As Nikola Tesla demands compensation for an invention from Thomas Edison, the two electrical pioneers eat ice cream cones. The standoff turns silly as Tesla and Edison shove the cones on each other's suits.

This didn't really happen. No, this is a detour of a scene from writer/director Michael Almereyda's new biopic "Tesla." However, the food fight is a memorably quirky display from a movie that could stand to be quirkier.

Distracting asides are nothing new for Almereyda, who directed 2000's techno-style "Hamlet" and 2017's underseen sci-fi drama "Marjorie Prime." In "Tesla," such scenes give passion and personality to an otherwise standard biography.

Subdued and sounding like Ron Burgundy from "Anchorman," Ethan Hawke stars as the troubled Tesla. Though Tesla lives a longer life than his rivals and makes millions, he is a man driven by dreams that seem out of time at the turn of the 20th century. As much of a revolutionary as Tesla was, Almereyda shows an inventor thinking of modern technologies like fiber optic internet, text messages and communicating with Mars in the late 1800s.

Here, Tesla is cold and calculating on the surface, but unable to hide his constantly moving brain. He admits that he sees "machines as an extension of people," but is haunted by the ghosts of his poverty-stricken past. Such disparities are visually shown and forced upon us via narration from Anne Morgan, a sort of partner to Tesla, played by Eve Hewson (TV's "The Knick").

The jolts of Morgan's voice are odd, at first, as she directly speaks with the audience, asking us to look at the Google results for Tesla compared to Edison. However, once Almereyda establishes his 1:1 ratio of boilerplate biography to warped scenes, "Tesla" moves from accomplishment to accomplishment.

"Tesla" isn't a bad movie, just confused. There are opportunities to go over the top, and when Almereyda does, "Tesla" is oddly beautiful. As the inventor thinks of electricity's life-saving qualities, he stands against a projection, acting as if he's controlling horses. In an early scene of Tesla showing the energy generated from his motor, the cinematography and neon lighting make the spectacle look like something out of "The Empire Strikes Back." Later in the film, a montage features Tesla singing karaoke.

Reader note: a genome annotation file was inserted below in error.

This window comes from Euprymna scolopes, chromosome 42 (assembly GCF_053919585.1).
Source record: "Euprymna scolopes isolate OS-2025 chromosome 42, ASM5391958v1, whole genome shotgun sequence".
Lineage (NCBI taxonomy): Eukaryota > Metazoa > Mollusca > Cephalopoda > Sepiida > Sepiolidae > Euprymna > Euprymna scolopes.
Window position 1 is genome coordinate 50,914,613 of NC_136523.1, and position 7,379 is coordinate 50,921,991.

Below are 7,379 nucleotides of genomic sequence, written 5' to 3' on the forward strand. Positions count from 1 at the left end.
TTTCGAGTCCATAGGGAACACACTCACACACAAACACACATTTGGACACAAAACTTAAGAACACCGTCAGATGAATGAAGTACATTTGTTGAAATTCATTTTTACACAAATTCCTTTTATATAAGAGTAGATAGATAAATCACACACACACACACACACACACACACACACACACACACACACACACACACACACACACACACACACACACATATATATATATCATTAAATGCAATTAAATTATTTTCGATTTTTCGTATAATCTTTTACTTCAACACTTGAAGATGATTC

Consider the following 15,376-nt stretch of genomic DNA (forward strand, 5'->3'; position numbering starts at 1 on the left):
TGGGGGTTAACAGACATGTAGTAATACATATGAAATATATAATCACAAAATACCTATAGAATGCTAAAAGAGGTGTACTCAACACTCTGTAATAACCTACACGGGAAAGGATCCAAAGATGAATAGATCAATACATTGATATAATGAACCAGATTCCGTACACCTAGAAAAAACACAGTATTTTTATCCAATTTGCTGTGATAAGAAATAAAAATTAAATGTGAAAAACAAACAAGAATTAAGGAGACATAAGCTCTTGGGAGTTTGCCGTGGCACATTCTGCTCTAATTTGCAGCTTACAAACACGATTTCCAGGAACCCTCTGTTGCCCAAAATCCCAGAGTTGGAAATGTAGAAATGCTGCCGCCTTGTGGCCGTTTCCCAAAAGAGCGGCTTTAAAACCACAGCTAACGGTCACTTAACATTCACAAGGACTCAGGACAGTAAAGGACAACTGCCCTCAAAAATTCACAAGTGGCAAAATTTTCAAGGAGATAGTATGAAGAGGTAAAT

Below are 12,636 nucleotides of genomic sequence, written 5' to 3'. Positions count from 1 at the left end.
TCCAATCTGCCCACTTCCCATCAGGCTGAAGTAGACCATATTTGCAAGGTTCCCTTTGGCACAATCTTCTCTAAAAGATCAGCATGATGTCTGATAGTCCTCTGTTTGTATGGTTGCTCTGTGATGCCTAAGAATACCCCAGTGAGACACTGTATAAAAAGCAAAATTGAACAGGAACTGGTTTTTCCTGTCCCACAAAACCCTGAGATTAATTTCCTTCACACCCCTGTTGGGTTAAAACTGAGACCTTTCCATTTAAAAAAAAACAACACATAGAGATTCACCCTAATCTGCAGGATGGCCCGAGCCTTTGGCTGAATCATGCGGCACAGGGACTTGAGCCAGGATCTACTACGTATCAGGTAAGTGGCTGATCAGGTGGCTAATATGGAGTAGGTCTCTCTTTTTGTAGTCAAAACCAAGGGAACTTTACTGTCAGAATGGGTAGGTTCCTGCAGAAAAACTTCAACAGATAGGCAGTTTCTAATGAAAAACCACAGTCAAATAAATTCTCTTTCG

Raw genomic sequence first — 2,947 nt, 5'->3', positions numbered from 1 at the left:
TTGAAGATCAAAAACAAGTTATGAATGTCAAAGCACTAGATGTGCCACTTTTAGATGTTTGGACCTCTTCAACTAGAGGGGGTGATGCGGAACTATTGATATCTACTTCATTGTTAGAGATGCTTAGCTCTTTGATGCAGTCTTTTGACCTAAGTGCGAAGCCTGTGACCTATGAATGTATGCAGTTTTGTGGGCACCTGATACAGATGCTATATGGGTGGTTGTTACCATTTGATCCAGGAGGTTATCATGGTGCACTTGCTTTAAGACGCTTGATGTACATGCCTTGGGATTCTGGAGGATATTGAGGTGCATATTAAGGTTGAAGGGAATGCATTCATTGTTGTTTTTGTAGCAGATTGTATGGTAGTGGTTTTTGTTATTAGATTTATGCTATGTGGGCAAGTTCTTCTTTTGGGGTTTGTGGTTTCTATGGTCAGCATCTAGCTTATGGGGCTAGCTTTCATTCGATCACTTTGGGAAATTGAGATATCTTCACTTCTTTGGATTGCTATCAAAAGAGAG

As cringeworthy as that sounds, these scenes are full of life compared to the checking-off-boxes feel of others. More straightforward segments of the movie are dusty and Sepia-toned. The scope of his career-altering appearance at the Chicago World's Fair is tossed aside to show Edison's and Tesla's will-he or won't-he-acknowledge-me relationship (yawns).

The jumps in tone are jarring as Tesla is dreaming of Mars in one scene, then asking for money from J.P. Morgan in the next. The difference is the former is shot with the wonder we imagine Tesla might have had, and the latter is a placeholder for those who can't or won't google him. 

When you have Tesla doing karaoke, why bother with the stuff you can find on Wikipedia? Why bother with the audience that doesn't have the bandwidth to use a simple search engine? This movie clearly isn't for them anyways.



STARRING: Ethan Hawke, Eve Hewson, Kyle MacLachlan, Hannah Gross and Jim Gaffigan.

DIRECTED BY: Michael Almereyda.

NOW SHOWING: At 7:30 p.m. Saturday, Manship Theatre, $9.50. Masks required.

ALSO AVAILABLE: On demand Friday.

RUNNING TIME: 1 hr., 42 mins.

MPAA RATING: PG-13 (Parents strongly cautioned) Some material may be inappropriate for children under 13.

WHY IS THIS MOVIE RATED PG-13? For some thematic material and nude images.

Excellent (****), Good (***), Fair (**), Poor (*)